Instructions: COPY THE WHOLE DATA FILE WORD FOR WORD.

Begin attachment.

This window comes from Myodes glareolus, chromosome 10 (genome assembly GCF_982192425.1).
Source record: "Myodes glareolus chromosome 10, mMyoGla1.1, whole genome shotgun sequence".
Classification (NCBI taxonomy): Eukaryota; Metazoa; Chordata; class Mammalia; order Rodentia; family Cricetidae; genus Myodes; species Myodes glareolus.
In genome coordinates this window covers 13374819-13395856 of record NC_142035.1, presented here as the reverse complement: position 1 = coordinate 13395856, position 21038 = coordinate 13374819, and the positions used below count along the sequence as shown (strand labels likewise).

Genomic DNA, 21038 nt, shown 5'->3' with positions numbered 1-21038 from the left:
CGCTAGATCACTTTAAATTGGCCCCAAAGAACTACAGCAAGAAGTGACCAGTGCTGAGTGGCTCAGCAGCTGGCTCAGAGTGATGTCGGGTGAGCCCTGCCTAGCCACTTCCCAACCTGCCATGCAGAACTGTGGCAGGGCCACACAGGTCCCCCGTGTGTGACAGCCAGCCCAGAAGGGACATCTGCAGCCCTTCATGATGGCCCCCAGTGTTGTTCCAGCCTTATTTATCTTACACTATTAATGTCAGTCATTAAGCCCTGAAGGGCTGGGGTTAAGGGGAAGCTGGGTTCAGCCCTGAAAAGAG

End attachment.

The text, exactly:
This window comes from Myodes glareolus, chromosome 10 (genome assembly GCF_982192425.1).
Source record: "Myodes glareolus chromosome 10, mMyoGla1.1, whole genome shotgun sequence".
Classification (NCBI taxonomy): Eukaryota; Metazoa; Chordata; class Mammalia; order Rodentia; family Cricetidae; genus Myodes; species Myodes glareolus.
In genome coordinates this window covers 13374819-13395856 of record NC_142035.1, presented here as the reverse complement: position 1 = coordinate 13395856, position 21038 = coordinate 13374819, and the positions used below count along the sequence as shown (strand labels likewise).

Genomic DNA, 21038 nt, shown 5'->3' with positions numbered 1-21038 from the left:
CGCTAGATCACTTTAAATTGGCCCCAAAGAACTACAGCAAGAAGTGACCAGTGCTGAGTGGCTCAGCAGCTGGCTCAGAGTGATGTCGGGTGAGCCCTGCCTAGCCACTTCCCAACCTGCCATGCAGAACTGTGGCAGGGCCACACAGGTCCCCCGTGTGTGACAGCCAGCCCAGAAGGGACATCTGCAGCCCTTCATGATGGCCCCCAGTGTTGTTCCAGCCTTATTTATCTTACACTATTAATGTCAGTCATTAAGCCCTGAAGGGCTGGGGTTAAGGGGAAGCTGGGTTCAGCCCTGAAAAGAG